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Progress slow in global fight against tuberculosis, says UN report

Progress slow in global fight against tuberculosis, says UN report

UN Press launch of "Global Tuberculosis Control 2008" in Geneva
A new publication by the United Nations health agency finds that the pace of global efforts to control the tuberculosis (TB) epidemic slowed slightly in 2006, as did progress in diagnosing people with the airborne infectious disease that is both preventable and curable.

Global Tuberculosis Control 2008, released today by the World Health Organization (WHO), reports there were 9.2 million new cases of TB in 2006, including 700,000 cases among people living with HIV, and 500,000 cases of multi-drug resistant TB (MDR-TB).

In addition, an estimated 1.5 million people died from TB in 2006, while another 200,000 people with HIV died from HIV-associated TB.

The 12th annual report, which contains data up to 2006 provided by 202 countries and territories, cites several reasons for the slowdown in progress, including that some successful programmes at the national level have not been able to maintain their efforts at the same pace in recent years. There has also been no increase in the detection of TB cases through national programmes in a number of African countries.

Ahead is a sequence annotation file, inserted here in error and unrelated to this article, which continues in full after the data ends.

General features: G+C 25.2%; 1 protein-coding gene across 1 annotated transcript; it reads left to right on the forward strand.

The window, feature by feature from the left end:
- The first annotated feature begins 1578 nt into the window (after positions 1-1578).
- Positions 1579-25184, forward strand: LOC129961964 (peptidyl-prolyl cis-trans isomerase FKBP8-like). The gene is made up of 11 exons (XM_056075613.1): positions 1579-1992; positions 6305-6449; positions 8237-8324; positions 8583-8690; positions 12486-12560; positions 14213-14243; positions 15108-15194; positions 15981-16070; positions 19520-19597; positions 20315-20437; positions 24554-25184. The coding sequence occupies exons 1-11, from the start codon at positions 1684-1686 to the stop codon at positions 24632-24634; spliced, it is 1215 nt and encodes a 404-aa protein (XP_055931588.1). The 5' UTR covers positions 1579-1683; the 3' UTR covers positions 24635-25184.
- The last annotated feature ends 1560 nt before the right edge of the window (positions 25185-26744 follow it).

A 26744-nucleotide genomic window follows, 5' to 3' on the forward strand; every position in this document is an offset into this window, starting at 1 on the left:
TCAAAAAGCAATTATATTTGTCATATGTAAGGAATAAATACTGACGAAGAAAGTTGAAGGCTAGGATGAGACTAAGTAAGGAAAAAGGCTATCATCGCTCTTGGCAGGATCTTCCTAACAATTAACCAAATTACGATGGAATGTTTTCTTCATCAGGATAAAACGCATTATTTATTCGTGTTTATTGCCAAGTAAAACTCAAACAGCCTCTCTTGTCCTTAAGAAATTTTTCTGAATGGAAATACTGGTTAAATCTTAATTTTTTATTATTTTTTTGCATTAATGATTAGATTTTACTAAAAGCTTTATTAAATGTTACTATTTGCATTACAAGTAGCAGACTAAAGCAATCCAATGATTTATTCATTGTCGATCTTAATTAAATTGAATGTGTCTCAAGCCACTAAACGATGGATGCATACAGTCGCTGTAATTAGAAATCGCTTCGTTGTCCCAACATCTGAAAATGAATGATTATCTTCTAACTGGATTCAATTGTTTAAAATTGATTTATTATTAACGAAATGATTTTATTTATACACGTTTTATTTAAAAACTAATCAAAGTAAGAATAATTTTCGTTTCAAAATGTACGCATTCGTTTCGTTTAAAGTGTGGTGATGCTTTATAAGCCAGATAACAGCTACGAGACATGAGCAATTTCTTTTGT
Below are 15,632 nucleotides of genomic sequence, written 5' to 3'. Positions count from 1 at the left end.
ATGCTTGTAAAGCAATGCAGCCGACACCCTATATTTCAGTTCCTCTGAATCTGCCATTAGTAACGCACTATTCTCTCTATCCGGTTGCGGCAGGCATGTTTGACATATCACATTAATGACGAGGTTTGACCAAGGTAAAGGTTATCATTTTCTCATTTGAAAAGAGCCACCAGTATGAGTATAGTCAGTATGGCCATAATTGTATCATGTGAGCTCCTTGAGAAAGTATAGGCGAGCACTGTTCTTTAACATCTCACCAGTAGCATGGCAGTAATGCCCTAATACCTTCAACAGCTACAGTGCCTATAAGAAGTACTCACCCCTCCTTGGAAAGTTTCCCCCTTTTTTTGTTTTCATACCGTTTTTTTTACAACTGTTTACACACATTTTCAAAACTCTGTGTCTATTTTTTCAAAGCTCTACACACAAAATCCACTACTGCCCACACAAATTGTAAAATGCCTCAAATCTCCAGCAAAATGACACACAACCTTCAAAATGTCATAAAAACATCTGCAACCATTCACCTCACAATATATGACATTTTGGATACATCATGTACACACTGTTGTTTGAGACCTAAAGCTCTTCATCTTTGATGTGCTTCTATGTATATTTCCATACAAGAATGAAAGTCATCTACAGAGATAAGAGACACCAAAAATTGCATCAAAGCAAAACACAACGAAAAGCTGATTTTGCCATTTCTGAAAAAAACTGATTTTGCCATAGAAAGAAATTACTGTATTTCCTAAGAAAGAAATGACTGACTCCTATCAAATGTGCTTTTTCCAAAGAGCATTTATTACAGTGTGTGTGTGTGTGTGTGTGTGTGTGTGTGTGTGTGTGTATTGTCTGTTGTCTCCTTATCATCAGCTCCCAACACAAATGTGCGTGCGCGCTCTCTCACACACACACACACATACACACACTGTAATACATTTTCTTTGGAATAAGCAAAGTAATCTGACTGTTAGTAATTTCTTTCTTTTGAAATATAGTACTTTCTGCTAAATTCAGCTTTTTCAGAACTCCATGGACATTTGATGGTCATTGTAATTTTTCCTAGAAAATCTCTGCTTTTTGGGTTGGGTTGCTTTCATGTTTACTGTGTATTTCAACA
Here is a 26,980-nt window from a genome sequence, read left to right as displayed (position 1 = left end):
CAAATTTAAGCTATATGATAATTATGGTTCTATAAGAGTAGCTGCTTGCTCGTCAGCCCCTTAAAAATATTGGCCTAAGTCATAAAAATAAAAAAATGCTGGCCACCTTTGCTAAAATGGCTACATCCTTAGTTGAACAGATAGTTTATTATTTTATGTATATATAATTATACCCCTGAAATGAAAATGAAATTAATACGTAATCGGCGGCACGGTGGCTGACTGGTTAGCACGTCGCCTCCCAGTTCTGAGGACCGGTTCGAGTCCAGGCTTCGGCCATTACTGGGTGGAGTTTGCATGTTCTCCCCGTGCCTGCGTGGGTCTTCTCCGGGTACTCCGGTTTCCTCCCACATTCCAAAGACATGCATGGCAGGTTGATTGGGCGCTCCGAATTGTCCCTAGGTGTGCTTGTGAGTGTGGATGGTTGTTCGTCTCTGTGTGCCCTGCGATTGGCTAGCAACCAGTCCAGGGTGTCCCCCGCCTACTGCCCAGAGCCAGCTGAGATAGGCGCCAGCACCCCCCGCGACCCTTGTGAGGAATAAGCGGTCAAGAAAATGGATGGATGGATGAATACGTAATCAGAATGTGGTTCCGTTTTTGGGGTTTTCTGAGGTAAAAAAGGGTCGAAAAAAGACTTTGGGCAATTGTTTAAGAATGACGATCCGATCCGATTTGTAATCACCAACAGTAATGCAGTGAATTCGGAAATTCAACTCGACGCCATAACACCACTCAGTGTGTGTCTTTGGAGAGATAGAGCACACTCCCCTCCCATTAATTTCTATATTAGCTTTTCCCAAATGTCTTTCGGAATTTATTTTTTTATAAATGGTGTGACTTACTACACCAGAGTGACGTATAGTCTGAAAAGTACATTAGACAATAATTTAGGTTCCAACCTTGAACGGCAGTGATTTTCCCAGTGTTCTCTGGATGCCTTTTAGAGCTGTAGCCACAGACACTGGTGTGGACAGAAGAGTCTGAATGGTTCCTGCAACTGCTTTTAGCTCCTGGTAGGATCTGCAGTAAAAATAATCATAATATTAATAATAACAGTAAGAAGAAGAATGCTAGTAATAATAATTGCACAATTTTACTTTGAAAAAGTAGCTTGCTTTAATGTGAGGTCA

In addition, the public programmes did not take into account many patients that are being treated by private care providers, and by non-governmental (NGOs), faith-based and community organizations.

“We’ve entered a new era,” said Margaret Chan, who stressed the need to strengthen public programmes and to partners with other service providers to step up efforts to combat TB. “Enlisting these other providers, working in partnership with national programmes, will markedly increase diagnosis and treatment for people in need,” the WHO Director-General stated.

Threatening a further slowdown in progress is the fact that rates of MDR-TB, which takes longer to treat and requires more expensive drugs, are at an all-time high, according to WHO, which added that the response to this epidemic has been inadequate.

The deadly combination of TB and HIV, which is fuelling the TB epidemic in many parts of the world, especially Africa, is also posing a threat to global anti-TB efforts. “Clear progress has been made but we must all do more to make a joint approach to reducing TB deaths among people with HIV a reality,” said Peter Piot, Executive Director of the Joint UN Programme on HIV/AIDS (UNAIDS).

Ahead of World TB Day, observed annually on 24 March, Secretary-General’s Special Envoy to Stop TB, has called for enhanced leadership to address TB and HIV, which is the leading cause of death among people living with HIV/AIDS.

“Several countries have shown that targets relating to TB/HIV are achievable and have put in place measures that will have an impact on the lives of those at most risk. But this is a restless battle. We still need to do much more and much better,” stated Dr. Jorge Sampaio, former President of Portugal.

The shortage in funding is another factor. Although there has been an increase in resources, particularly from the Global Fund to Fight AIDS, Tuberculosis and Malaria, TB budgets are not expected to rise this year in nearly all of the most heavily-affected countries, says WHO.